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HomeMedical Ethics Pty LtdThe MHRA Approves Phase IIa Clinical Trial Application for Tri-Solfen for Venous...

The MHRA Approves Phase IIa Clinical Trial Application for Tri-Solfen for Venous Leg Ulcers: Product to be Branded as Medi-Solfen

First product candidate for human use progressed for clinical development Marks an important milestone towards building a proprietary wound care and pain mitigation platform

December 17, 2018

The MHRA has approved Phase IIa clinical trial application for Tri-Solfen (for human use) for venous leg ulcers. The product will be branded as Medi-Solfen.

Medi-Solfen, Medical Ethics’ lead product candidate for human use, is an innovative medicine designed to provide rapid onset and both short and prolonged analgesic effects for up to 24 hours. The topical gel contains two local anesthetic agents and an antiseptic, and other active ingredients, designed to minimize bleeding and potentially protect against infection as well as promote healing.

The Phase IIa clinical trial will assess the safety and efficacy profile of Medi-Solfen® in providing anesthesia when applied topically to venous leg ulcers, prior to and post-surgical debridement.  The open, randomized, parallel group-controlled study will be conducted in 90 patients in three successive stages, which aim to study the time taken to achieve surface anesthesia, degree of postoperative pain relief, and patient’s assessment of overall quality as an anesthetic during this procedure.

Secondary objectives include the duration and quality of postoperative pain relief following a single-dose, levels of anesthesia achieved, and influence on the early healing trajectory of the leg ulcer. We anticipate initiating the clinical trial in Q1 2019.

Patients with venous leg ulcers report pain to be the worst aspect of having an ulcer, especially during debridement.1-4 Pain tolerated over a long time can cause a negative mood, decreased activities of daily living, sleep disturbance, reduced mobility and social withdrawal.5 In the UK alone, there are 278,000 venous leg ulcers being treated per annum, plus an additional 420,000 leg ulcers with no specific classification, however, it is broadly accepted that a number of these are venous in origin.6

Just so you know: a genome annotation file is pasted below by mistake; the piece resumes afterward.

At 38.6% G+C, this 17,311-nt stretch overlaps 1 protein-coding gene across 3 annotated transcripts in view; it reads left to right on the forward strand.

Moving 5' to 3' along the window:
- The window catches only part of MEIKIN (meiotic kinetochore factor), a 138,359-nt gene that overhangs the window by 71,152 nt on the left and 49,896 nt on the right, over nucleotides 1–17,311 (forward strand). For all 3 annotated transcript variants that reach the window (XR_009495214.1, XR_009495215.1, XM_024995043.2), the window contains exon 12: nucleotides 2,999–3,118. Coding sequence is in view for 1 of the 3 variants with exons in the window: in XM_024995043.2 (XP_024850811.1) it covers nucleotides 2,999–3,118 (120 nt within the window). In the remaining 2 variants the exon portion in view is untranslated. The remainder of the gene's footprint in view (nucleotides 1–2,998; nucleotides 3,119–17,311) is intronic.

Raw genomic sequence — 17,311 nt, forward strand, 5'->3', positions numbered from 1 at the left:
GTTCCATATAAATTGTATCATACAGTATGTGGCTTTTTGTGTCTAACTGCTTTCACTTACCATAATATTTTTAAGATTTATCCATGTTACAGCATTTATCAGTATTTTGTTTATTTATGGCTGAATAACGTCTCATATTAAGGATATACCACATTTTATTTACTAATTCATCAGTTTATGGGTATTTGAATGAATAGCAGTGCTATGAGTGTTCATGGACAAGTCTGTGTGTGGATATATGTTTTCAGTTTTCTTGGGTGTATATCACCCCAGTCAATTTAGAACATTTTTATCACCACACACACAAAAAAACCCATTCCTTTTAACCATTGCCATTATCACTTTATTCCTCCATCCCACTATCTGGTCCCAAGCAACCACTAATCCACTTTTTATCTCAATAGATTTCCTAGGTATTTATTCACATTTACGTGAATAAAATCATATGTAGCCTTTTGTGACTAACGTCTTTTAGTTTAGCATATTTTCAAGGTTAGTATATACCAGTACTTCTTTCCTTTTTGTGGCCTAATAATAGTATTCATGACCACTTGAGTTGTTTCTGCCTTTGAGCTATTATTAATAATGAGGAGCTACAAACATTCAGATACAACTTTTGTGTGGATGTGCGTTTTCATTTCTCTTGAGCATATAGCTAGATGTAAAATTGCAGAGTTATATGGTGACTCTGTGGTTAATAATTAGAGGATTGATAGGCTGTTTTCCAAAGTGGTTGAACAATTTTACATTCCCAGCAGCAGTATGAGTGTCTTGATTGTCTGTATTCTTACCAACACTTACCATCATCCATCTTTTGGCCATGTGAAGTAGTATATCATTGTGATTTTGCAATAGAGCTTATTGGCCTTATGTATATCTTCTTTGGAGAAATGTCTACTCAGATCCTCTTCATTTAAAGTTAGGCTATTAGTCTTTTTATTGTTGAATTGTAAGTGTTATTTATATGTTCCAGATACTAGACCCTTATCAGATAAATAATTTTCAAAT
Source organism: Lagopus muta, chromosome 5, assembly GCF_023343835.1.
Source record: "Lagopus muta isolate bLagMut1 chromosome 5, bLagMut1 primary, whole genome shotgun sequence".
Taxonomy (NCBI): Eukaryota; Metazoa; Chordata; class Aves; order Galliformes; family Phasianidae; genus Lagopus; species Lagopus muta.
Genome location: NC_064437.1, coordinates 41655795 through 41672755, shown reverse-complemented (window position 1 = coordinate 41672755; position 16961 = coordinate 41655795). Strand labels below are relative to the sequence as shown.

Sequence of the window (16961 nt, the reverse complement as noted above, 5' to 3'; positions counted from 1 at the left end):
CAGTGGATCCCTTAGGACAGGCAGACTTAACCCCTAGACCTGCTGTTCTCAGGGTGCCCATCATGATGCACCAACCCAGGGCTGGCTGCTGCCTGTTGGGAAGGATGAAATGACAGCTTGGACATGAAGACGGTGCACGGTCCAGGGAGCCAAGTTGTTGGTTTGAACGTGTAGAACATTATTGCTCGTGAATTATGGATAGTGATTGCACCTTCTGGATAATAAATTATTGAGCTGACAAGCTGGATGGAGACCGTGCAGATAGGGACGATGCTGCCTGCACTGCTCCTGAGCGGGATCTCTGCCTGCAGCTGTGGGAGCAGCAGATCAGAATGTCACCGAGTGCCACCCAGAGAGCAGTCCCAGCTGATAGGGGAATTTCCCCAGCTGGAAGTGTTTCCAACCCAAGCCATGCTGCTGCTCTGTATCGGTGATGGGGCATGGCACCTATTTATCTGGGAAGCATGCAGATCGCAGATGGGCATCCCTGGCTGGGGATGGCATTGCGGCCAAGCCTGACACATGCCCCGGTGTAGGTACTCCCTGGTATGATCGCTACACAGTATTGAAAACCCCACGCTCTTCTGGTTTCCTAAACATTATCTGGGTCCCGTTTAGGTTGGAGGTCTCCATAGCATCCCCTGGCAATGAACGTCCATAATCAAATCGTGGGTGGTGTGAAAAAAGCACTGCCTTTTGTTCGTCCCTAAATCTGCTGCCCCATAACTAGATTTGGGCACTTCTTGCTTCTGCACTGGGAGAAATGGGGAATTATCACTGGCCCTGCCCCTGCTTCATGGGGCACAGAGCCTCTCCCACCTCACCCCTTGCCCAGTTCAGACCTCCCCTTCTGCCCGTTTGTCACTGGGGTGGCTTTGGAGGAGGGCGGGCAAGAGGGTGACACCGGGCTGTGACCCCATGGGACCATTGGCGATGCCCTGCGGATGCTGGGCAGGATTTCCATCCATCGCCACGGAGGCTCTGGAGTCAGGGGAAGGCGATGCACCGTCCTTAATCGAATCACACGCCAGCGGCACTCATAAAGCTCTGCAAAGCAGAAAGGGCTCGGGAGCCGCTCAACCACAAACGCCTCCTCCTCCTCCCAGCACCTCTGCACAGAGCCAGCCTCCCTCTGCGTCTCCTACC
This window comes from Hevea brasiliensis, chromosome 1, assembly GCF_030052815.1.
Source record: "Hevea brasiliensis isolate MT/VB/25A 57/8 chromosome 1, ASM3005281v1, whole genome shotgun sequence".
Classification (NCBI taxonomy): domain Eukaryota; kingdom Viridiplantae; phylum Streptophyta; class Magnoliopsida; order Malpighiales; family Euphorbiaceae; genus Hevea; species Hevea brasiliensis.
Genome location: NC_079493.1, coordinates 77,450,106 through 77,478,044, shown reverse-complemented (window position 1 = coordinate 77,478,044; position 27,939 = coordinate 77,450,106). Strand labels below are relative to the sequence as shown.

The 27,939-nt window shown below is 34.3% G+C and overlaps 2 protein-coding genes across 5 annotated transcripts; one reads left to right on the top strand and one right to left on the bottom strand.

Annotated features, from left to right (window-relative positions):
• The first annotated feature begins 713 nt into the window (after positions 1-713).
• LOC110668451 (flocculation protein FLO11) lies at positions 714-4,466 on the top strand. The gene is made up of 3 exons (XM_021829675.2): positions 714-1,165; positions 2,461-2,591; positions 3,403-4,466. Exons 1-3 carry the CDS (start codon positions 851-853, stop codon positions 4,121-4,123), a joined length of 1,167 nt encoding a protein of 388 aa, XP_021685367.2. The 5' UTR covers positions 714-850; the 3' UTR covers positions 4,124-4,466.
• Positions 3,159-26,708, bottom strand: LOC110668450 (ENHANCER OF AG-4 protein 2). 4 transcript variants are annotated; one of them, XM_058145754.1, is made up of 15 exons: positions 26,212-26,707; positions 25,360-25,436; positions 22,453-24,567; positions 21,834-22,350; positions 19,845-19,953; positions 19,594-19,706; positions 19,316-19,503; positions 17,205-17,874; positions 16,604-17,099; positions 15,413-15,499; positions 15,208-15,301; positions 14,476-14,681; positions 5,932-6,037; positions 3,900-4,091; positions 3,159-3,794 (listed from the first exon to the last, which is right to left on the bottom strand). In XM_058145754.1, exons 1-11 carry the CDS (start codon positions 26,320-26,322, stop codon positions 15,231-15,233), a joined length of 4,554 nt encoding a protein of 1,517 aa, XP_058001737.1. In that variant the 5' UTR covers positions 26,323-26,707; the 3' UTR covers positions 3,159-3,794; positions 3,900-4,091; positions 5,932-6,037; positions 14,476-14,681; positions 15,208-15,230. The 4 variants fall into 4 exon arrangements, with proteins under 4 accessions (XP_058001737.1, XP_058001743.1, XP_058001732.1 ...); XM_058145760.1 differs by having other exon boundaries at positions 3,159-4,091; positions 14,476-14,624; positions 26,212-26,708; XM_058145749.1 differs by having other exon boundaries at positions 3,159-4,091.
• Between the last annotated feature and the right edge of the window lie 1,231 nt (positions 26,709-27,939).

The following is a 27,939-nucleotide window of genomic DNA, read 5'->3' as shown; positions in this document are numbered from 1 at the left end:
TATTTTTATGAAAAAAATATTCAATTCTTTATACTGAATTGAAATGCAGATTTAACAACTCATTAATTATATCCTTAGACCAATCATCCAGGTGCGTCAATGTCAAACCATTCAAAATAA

Allan Giffard, Managing Director of Medical Ethics, commented: “We are thrilled to announce the MHRA approval of our Phase IIa clinical trial design for Medi-Solfen® for the treatment of pain during the surgical debridement of venous leg ulcers. The application is based on an extensive body of evidence, which demonstrates the potential of Medi-Solfen® in providing a convenient, safe and effective method of pain mitigation in wounds and we look forward to investigating this further in venous leg ulcers, where there is a significant unmet patient need.

This approval is an important milestone for Medical Ethics, with Medi-Solfen® being our first product candidate for human use progressed for clinical development and as we move towards building proprietary wound care and pain mitigation platform.”


References

  1. Lindholm, C., Bjellerup, M., Christensen, O. B. and Zederfeldt B. (1993) Quality of life in chronic leg ulcer patients. An assessment according to the Nottingham Health Profile. Acta Derm Venereol. Volume 73, issue 6, pp. 440-443.
  2. Walshe, C. (1995) Living with a venous ulcer: a descriptive study of patients experiences. Journal of Advanced Nursing. Volume 22, issue 6, pp. 1092–100.
  3. Phillips, T., Stanton, B., Provan, A. and Lew, R. (1994) A study of the impact of leg ulcers on quality of life: Financial, social and psychologic implications. Journal of American Academy of Dermatology. Volume 31, issue 1, pp. 49–53.
  4. Moffatt, C. (2002) Pain at wound dressing changes. EWMA positioning document.
  5. Franks, P.J. and Moffatt, C. (2001) Health related quality of life in patients with venous ulceration: use of the Nottingham health profile. Quality of Life Research. Volume 10, issue 8, pp. 693-700.
  6. Guest J., Fuller, G.W., and Vowden P. (2018) Venous leg ulcer management in clinical practice in the UK: costs and outcomes. International Wound Journa;18:29-37l

 

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